All presented as independent research that proves Northwestern's superiority over the competition.
We received word a little while ago that Northwestern Mutual has an internal policy that prohibits the use of this Blease Report because it is now significantly outdated. I'd like to think that this policy exists because Northwestern wants to rout out bad behavior.
But given the continued use of the report, I'm suspect that perhaps the policy exists to insulate Northwestern from liability should someone raise the issue at some point.
In either event, the policy appears ineffective at preventing the misleading use of outdated data to make claims and insinuations about what policyholder can expect from Northwestern Mutual whole life insurance.
In fact, in the years since 2013, the dividend interest rate at Northwestern Mutual has declined from 5.6% to 5%. Other life insurers have realized a reduced dividend interest rate over this same period. But most have experienced far smaller declines during this span.
Earlier I mentioned the Blease released a 10 and 20-year report that showed actual cash value performance among whole life products. Northwestern delighted in the opportunity to discuss the 20-year report. The 10-year report…not so much.
Here's the presentation Northwestern created with the Blease data on the 20-year report:
And here is the last 10-year report generated by Blease Research:
Northwestern didn't fare as well in the 10-year report and rarely mentions it.
Pay attention to the premium of such a whole life policy in this historical data. Northwestern is by far the most expensive. This matters because the cost of providing life insurance doesn't change much from company to company.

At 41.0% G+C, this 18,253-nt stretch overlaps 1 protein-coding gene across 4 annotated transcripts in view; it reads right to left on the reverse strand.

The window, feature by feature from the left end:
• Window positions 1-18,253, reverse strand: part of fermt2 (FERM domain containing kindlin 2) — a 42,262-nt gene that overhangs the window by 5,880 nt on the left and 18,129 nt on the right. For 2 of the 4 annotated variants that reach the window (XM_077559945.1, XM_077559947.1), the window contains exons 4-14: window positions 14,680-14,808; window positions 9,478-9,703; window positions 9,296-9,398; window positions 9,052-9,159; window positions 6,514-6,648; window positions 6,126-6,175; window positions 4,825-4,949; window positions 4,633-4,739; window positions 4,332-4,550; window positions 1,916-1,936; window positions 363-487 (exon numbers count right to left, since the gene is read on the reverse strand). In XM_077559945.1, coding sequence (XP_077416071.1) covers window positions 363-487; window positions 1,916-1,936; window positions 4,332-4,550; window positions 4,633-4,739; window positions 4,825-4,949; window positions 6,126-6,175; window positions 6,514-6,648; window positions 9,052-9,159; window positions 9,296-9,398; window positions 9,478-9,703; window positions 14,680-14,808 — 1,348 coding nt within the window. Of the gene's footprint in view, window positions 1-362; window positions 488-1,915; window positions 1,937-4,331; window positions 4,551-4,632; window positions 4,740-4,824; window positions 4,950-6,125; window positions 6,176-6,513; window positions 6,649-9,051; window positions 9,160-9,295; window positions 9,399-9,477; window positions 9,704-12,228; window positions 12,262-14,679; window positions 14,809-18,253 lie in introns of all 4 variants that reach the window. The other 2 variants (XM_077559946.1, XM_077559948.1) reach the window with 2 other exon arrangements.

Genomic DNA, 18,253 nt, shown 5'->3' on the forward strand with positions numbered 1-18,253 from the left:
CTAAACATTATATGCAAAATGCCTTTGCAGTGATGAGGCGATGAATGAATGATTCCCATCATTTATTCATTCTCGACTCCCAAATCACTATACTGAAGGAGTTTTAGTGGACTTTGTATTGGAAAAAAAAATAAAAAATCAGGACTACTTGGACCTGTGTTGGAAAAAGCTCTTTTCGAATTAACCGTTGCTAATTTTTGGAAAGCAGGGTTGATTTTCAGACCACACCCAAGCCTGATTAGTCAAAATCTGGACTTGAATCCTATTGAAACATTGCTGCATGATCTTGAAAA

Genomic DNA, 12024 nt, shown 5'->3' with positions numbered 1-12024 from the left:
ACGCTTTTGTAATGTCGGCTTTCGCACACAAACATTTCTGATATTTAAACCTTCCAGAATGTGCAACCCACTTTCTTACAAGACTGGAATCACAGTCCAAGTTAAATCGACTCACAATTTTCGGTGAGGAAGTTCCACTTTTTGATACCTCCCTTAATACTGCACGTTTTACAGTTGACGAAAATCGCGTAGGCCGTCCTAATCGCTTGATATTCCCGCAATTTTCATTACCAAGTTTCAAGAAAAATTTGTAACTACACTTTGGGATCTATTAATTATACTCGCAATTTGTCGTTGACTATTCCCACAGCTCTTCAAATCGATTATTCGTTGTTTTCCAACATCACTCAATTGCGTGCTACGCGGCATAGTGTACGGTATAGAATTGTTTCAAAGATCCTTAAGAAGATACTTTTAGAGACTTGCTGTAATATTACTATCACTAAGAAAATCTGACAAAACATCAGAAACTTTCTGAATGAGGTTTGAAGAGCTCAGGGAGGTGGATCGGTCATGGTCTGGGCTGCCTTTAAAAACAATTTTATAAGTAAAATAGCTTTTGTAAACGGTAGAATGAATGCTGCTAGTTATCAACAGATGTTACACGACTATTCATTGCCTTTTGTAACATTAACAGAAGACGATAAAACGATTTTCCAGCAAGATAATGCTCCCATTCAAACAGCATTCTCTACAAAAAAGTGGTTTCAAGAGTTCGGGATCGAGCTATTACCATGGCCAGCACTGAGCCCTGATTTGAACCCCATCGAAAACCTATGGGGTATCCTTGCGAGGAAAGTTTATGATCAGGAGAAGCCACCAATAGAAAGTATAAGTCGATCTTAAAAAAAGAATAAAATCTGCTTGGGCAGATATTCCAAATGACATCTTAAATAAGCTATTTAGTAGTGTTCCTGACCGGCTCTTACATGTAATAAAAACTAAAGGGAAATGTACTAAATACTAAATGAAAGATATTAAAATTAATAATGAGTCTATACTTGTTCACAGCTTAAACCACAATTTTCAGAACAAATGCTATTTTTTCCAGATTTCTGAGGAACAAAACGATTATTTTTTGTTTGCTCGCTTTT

Your probability of death doesn't change if you buy whole life insurance from Northwestern Mutual or New York Life. Despite this, Northwestern charged its policyholder almost $1,000 more per year for the same amount of whole life insurance (see the 20-year table above).
If it didn't cost Northwestern any more money to offer the death benefit, why did it need the extra money? More importantly, what did it do with the extra money?
The most likely answer is Northwestern invested it. That extra capital led to more investment income, which most likely resulted in Northwestern's ability to return more dividends to policyholders. They say that in life there is no magic, just magicians.
Could policyholders at New York Life, Guardian, MassMutual, etc. achieve similar or better results if they gave their insurance company more money than it needed? That's a fundamental building block to blending whole life insurance.
Through paid-up additions, any policyholder can choose to give a life insurance company more money. This results in more cash value and a higher overall return on premiums paid.
Northwestern Mutual agents' use of Blease data from 2013 is dishonest and/or foolish. There's a strong possibility it's both. While the company might have a policy prohibiting it, we continue to see this report used by Northwestern agents.
Northwestern is a huge mutual life insurance company. Its achievements regarding market share and brand recognition are noteworthy. But this standing comes with a certain set of responsibilities. If the company continues to engender a culture of dishonesty, the industry will pay for it.
Brandon launched the Insurance Pro Blog in July of 2011 as a project to de-mystify the life insurance industry. Brandon was born in Northern New England, and he currently calls VT home. He attended Syracuse University and graduated with a triple major in Economics, Public Administration, and Political Science.